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Commentary: Mental Health Needs Go Unmet

Under provisions of the Code of Virginia that were strengthened after the tragic shootings at Virginia Tech in 2007, an individual who has a mental illness and is likely to cause “serious harm to himself or others” or who has “a lack of capacity” to protect himself from harm or to provide for basic human needs and “is in need of hospitalization or treatment,” may be held under a temporary detention order. For the individual the law provides access to treatment, and for the public the law is intended to enhance safety. As well intentioned as these changes in the law were, there is serious evidence that a lack of services and facilities render the law ineffective in too many cases.

The Office of the Inspector General (OIG) of the Department of Behavioral Health and Developmental Services found in its review of the law that between April 1, 2010, and March 31, 2011, approximately 200 individuals who met the criteria for a temporary detention order were subjected to a process referred to as “streeting.” Because there were no psychiatric facilities that had space or were willing to take them they were released from custody, hence the term streeting. As the OIG stated in its Semi-Annual Report, “Streeting represents a failure of the commonwealth’s public sector safety net system to serve Virginia’s most vulnerable citizens and places these individuals, their families and the public at-risk. The fact that approximately 200 individuals, who were evaluated by skilled clinicians and determined to be a danger to themselves or others and lacking the capacity to protect themselves, were denied access to a secure environment for temporary detention and further evaluation, greatly concerns the OIG,” as it should concern all of us.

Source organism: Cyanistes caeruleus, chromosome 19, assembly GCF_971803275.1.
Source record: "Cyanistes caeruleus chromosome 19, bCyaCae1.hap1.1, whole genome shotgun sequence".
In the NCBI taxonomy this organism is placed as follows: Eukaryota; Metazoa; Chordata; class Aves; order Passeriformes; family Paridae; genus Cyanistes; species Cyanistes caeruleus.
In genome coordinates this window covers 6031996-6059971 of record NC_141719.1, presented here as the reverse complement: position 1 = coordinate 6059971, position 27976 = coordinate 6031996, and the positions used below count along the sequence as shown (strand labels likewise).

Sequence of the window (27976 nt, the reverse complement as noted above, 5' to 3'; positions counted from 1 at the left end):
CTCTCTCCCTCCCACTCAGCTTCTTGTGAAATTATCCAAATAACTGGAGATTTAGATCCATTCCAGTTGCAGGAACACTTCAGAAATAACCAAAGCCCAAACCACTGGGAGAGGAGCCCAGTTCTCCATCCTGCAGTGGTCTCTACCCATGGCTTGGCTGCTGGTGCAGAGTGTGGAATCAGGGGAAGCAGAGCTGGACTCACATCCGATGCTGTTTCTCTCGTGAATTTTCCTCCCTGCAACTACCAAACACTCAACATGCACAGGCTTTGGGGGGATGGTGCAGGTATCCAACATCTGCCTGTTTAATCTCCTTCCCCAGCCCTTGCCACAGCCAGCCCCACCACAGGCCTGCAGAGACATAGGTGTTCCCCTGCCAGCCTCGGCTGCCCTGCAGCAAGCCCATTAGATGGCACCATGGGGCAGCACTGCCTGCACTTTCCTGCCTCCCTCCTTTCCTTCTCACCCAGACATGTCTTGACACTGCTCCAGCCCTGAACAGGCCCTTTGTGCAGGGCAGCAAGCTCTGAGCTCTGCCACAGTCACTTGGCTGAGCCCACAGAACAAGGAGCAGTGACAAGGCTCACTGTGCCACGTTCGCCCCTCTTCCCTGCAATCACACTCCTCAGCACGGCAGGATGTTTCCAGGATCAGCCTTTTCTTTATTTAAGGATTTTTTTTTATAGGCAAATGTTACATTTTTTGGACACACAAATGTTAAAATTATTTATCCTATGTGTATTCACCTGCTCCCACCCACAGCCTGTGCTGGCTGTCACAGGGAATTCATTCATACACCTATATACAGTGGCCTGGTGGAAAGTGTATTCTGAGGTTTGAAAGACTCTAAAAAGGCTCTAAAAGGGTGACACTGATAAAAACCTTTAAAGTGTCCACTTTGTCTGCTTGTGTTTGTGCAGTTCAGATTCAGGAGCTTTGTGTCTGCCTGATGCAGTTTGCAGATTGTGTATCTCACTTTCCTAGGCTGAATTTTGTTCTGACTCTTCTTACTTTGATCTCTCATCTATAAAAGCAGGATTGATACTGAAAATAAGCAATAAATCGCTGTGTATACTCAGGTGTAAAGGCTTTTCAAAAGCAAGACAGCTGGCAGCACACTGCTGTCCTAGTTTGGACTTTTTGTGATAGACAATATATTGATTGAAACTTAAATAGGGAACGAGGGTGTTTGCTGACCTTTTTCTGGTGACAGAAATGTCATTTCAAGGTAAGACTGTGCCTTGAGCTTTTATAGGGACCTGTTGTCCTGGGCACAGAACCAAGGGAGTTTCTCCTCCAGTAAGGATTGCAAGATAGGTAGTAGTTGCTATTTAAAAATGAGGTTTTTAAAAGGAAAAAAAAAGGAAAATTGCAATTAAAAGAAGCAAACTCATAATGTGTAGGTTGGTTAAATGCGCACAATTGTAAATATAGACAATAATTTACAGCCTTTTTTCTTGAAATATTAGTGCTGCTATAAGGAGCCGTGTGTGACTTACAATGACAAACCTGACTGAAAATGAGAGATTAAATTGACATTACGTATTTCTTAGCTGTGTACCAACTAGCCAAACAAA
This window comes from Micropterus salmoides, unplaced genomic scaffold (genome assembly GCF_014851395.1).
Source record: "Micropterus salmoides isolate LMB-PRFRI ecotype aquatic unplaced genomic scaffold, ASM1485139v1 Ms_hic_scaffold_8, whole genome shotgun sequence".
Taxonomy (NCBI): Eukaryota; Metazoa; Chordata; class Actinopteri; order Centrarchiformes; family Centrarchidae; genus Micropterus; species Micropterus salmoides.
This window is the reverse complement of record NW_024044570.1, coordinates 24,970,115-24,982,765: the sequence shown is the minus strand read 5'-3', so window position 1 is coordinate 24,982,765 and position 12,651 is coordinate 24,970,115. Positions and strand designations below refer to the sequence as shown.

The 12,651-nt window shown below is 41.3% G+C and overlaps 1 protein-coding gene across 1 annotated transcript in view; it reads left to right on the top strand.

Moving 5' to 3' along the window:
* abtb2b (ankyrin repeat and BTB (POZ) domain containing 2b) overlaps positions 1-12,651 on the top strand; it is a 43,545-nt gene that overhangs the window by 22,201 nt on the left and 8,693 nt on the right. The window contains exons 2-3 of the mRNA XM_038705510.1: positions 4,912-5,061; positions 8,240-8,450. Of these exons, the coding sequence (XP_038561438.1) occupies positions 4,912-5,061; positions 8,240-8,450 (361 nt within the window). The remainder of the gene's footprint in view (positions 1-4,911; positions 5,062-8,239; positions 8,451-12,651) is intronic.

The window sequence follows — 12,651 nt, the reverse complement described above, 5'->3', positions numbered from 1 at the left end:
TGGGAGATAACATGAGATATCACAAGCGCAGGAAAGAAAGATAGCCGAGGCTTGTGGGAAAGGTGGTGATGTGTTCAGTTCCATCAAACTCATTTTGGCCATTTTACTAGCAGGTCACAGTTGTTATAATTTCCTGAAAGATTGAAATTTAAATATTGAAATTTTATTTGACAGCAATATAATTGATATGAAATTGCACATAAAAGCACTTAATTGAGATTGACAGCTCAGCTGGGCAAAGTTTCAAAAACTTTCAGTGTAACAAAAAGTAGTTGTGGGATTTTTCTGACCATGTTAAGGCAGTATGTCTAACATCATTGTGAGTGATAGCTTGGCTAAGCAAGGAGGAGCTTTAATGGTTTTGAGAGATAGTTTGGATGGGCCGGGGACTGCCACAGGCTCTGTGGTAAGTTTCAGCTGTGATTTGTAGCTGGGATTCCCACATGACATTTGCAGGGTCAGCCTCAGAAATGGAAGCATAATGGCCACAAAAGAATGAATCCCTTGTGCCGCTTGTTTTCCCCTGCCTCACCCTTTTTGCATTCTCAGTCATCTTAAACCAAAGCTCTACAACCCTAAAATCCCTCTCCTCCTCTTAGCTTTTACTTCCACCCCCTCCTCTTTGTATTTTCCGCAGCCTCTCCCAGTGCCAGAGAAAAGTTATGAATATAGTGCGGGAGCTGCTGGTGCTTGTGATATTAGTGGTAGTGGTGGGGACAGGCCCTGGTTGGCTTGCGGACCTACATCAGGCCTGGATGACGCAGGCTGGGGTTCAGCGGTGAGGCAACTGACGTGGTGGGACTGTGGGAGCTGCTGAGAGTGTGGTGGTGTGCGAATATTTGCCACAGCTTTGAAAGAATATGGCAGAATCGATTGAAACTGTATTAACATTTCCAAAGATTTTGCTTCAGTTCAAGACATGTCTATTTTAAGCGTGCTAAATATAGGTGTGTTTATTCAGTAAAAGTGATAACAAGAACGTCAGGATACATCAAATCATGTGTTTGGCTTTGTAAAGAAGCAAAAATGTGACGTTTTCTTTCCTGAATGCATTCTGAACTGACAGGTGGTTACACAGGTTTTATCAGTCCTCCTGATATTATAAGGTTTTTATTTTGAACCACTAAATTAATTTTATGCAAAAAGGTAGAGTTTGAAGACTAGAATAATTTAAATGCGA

For too many who are mentally ill and on the street, the next stop is homelessness or the jailhouse. The Compensation Board is required by law to make a report each year on the number of mentally ill in the jails in Virginia. In its most recent report for the month of July 2012, the board found that of the 26,669 inmates in the system 3,779 were female, and 22,890 were male. Of the female populations, 38.74 percent were mentally ill, as were 21.22 percent of the male populations. By default our jails have become mental health facilities for too many people.

We are not doing enough to respond to the mental health needs of the commonwealth. According to the National Alliance on Mental Illness, the per capita spending for mental health programs in FY 2009 was $122.90. For Virginia it was $93.81. Too many of our mental health needs are going unmet.